Suppose the cash-credit model (here and here) of money demand is roughly correct, so when short term interest rates on safe assets (e.g. government bonds) are equal to the interest rate central banks pay on reserves, money demand is indeterminate. In this, case, increasing the money supply does nothing to the price level; monetary expansion just increases the real money supply.
Part of government revenue is seigniorage which can take the two forms: a.) inflation b.) real money growth. Since QE causes real money growth and not inflation, a lot of the seigniorage that would otherwise come in the form of extra inflation is already taken care of by extra real money.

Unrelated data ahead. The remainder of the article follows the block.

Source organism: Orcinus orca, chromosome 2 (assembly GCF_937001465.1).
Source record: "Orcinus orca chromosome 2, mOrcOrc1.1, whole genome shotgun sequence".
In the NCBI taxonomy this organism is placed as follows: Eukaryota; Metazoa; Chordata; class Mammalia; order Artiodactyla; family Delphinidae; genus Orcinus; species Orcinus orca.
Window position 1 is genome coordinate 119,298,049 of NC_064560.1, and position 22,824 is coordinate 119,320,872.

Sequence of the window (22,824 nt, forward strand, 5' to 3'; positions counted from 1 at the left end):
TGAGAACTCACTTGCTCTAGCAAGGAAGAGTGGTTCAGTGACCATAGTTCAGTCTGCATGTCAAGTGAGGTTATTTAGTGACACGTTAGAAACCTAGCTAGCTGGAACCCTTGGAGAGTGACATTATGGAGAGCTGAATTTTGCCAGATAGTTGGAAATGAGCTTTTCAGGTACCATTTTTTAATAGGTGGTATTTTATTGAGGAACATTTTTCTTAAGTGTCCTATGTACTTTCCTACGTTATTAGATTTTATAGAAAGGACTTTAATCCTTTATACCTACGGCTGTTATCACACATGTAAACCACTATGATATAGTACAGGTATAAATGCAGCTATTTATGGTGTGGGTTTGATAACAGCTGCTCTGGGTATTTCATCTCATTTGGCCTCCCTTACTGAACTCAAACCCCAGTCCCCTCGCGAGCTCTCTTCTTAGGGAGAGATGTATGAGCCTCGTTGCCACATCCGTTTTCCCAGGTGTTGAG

Therefore QE is deflationary in a fiscal-theoretic way (this isn't even really FTPL, as actual fiscal policy doesn't matter). Q.E.D.